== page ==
Here’s the list of haunted places in the Philippines to avoid or to visit.
1. Diplomat Hotel
Established during the year 1913, this hotel was originally used to house nuns and priests. When World War II happened, it served a refugee camp that was later invaded by the Japanese and it became a scene for violent acts like the raping, torturing, and decapitating of nuns and priests.
Some locals say that when night comes, you could hear the screams of the inhabitants long gone. The eerie sound of footsteps with clanking chains echo in the vicinity of the hotel.
A security guard was once doing his rounds when he saw group of priests walking in the hallways of the hotel carrying their own heads.
2. Manila Film Center
Manila Film Center was supposed to be one of the most iconic landmarks in Southeast Asia. In 1982, First lady Imelda Marcos requested for this Manila Film History Theater to be built in 77 days. The construction of the building was rushed which led to an accident, burying almost 1,000 workers under the rubble.
Some people survived the tragedy but most were trapped and their bodies were never recovered. Three weeks after the incident, the first lady still pushed through with the grand opening.
#November17 | On this day in 1981, at least 169 construction workers died after a scaffolding collapsed inside the Manila Film Center, which was being built at the time. The P25-million Manila Film Center was a pet project of former First Lady Imelda Marcos. pic.twitter.com/r3qTX6Zcjl
— Everyday History (@edhistoryph) November 17, 2018
People from all over the world enjoyed the gathering, drinking champagne and dancing unaware that below them were buried the bodies of the construction workers.
3. Ozone Disco
A group of college students decided to celebrate their impending graduation at a popular bar in Quezon City. A fire broke out and escalated quickly, trapping everyone inside.
162 people died while 95 survived. This was one of the biggest tragedies that the Philippine experienced.
Share ko lang na napadaan ako sa original area where the Ozone Disco was one located. It was demolished and got re-structured as a branch of Goodah. pic.twitter.com/IPodqXcZCb
— AC (@ItsACsLife) September 4, 2020
4. Bahay na Pula
Before the Japanese era, the crimson house or Bahay na Pula was already built. The house was turned into a garrison for the Japanese army where it was used as a hideout and torture chamber for abducted men and women.
The Bahay na Pula @ Brgy. Anyatam, San Ildefonso, Bulacan.
Then: Now: pic.twitter.com/axze2vtqjZ
— notch (@litolacaba19) July 28, 2020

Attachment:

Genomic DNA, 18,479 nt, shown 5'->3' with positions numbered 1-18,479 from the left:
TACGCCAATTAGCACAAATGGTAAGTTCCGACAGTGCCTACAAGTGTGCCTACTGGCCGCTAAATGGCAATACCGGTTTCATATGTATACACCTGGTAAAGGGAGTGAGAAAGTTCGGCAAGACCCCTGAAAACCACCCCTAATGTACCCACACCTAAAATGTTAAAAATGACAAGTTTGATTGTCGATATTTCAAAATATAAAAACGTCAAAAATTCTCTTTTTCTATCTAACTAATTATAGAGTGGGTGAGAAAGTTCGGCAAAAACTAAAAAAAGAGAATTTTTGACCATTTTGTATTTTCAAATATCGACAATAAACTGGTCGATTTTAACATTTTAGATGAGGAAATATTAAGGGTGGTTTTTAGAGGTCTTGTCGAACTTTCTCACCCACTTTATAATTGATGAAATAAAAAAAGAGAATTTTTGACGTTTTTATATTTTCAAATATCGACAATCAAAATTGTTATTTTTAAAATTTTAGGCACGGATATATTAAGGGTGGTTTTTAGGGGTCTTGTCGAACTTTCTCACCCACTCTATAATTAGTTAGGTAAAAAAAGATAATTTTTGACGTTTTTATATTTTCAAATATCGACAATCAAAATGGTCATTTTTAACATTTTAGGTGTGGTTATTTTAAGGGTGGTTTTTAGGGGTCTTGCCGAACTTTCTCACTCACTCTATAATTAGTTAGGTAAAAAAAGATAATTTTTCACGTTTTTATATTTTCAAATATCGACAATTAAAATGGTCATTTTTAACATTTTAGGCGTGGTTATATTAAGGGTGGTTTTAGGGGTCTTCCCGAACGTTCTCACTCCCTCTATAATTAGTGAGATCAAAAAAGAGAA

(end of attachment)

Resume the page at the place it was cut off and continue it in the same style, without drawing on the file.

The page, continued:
Today, the house is abandoned and they say you can still hear the screams of the dead.
5. Malacanang House
One of the famous stories of the people living and working there said that they can hear piano playing but when they check to see if there is someone using the music room, there is no one there. They also said that they can see the ghosts of the previous presidents roaming around as if they are still working inside the Palace.
6. Manila City Hall
Known for its coffin-shaped structure, Manila City Hall is probably one of the most haunted places in the Philippines. Employees reported that apparitions can be seen even in broad daylight.
Around 6 p.m., security guards who are on duty would hear footsteps, faint cries and chains beings dragged on the floor.
DAY 2 – Landmarks
Manila City Hall is truly an iconic landmark that most Filipino recognize. It has been repainted recently with such golden touch.
I tried to make this look like a post card. Hope you'll like it!#oktobra2020 @oktobra2020#digitalart #painting #oktobra pic.twitter.com/lxP1udpj0O
— Frivo | OPEN FOR COMMISSIONS | (@thatfrivoguy) October 2, 2020
7. Teacher’s Camp
Located in Baguio, Teacher’s Camp is an ideal place to host seminars and events because of its picturesque view. Aside from the beauty that the place has to offer, it is also swarming with ghosts. According to the rumors, the camps served as the battlefield during the American period.
8. Fort Santiago, Intramuros
Built during the Spanish era, Fort Santiago was a defense fortress against invaders like the Americans and Japanese. Hundreds of lives were lost in the fort.
Today, it serves as a tourist attraction and is known for its beauty. People who live nearby said that sometimes, in the middle of the night, they would see headless soldiers marching inside the fort.
LOOK: The Department of Tourism says the dungeon of Fort Santiago in Intramuros, Manila is now open to the public from 2pm to 10pm every day.
📷 DOT Facebook page pic.twitter.com/7MjsxVt7zd
— CNN Philippines (@cnnphilippines) February 1, 2020